The United Nations Office for Human Rights claims that Ecuadorian police used “disproportionate and excessive force” in response to anti-government protests in October. The UN is urging Ecuador’s attorney general to conduct investigations into the alleged abuses.
A UN team was in Ecuador from October 21 to November 8 to hear victim and eye-witness allegations of police brutality and arbitrary detentions that occurred during protests following a presidential decree eliminating fuel subsidies.
The protests, led by the country’s transportation workers and indigenous organizations from October 3 to 13, resulted in 9 deaths, 1,507 injuries, including 435 suffered by police, and 1,382 arrests.
In its report, the UN says that the government did not follow international norms in its reaction to the protests. In particular, the report said that police fired tear gas and rubber pellets at protesters at short range, resulting in hundreds of injuries, including many involving the loss of vision. “Proper criteria were not followed in confrontations with demonstrators,” the report said.
The vast majority of allegations of abuses were in Quito, the report said. “There were protests in Guayaquil, Cuenca, Ambato, Riobamba and Machala, but these were restricted to small areas of those cities and resulted in fewer injuries.”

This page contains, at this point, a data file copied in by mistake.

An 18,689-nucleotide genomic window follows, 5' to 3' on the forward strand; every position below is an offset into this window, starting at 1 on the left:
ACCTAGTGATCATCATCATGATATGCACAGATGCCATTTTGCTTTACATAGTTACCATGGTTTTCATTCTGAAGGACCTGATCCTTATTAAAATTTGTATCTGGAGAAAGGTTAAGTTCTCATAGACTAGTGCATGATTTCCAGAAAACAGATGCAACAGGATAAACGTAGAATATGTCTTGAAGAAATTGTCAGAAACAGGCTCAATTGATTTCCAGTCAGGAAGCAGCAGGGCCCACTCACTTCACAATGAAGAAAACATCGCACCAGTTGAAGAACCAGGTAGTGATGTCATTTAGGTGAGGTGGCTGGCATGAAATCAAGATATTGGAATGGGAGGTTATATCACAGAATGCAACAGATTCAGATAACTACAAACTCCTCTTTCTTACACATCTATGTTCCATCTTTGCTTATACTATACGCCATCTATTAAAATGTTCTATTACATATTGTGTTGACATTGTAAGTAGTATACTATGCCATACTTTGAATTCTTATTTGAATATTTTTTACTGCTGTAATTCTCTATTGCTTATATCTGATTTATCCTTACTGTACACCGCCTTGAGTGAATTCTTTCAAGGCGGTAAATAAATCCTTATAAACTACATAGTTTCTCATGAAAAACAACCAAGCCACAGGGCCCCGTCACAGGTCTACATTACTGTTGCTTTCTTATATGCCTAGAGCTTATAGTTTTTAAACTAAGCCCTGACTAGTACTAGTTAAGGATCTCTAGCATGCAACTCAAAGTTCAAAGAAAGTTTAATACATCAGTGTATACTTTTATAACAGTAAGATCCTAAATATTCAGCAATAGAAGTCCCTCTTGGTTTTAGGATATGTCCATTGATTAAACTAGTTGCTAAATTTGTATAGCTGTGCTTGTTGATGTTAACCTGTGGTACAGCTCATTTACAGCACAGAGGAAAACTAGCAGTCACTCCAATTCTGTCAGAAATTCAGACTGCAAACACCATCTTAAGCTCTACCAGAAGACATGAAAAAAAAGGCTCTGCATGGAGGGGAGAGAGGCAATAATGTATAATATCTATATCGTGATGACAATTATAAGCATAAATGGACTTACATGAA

The UN also called the nationwide state of emergency declaration “extreme and arbitrary” and said its enforcement in Quito in particular violated the rights of the entire population, not just protesters. In addition, it called many of the arrests “unjustified” citing the fact that most of those detained were released within 24 hours.
UN human rights commissioner and former Chilean president Michelle Bachelet claimed the protests “had a high human cost” and stressed that “people should be able to express their complaints without fear of being injured or detained.” She added that some of the blame rests with protesters and said there was no excuse for looting and damage to property.”
The UN plans to dispatch investigators to Chile, Bolivia and Colombia but says it must wait because protests in those countries are continuing. “At this point, it appears the protests and resulting deaths and injuries in Chile, Bolivia and Colombia are worse than in Ecuador.”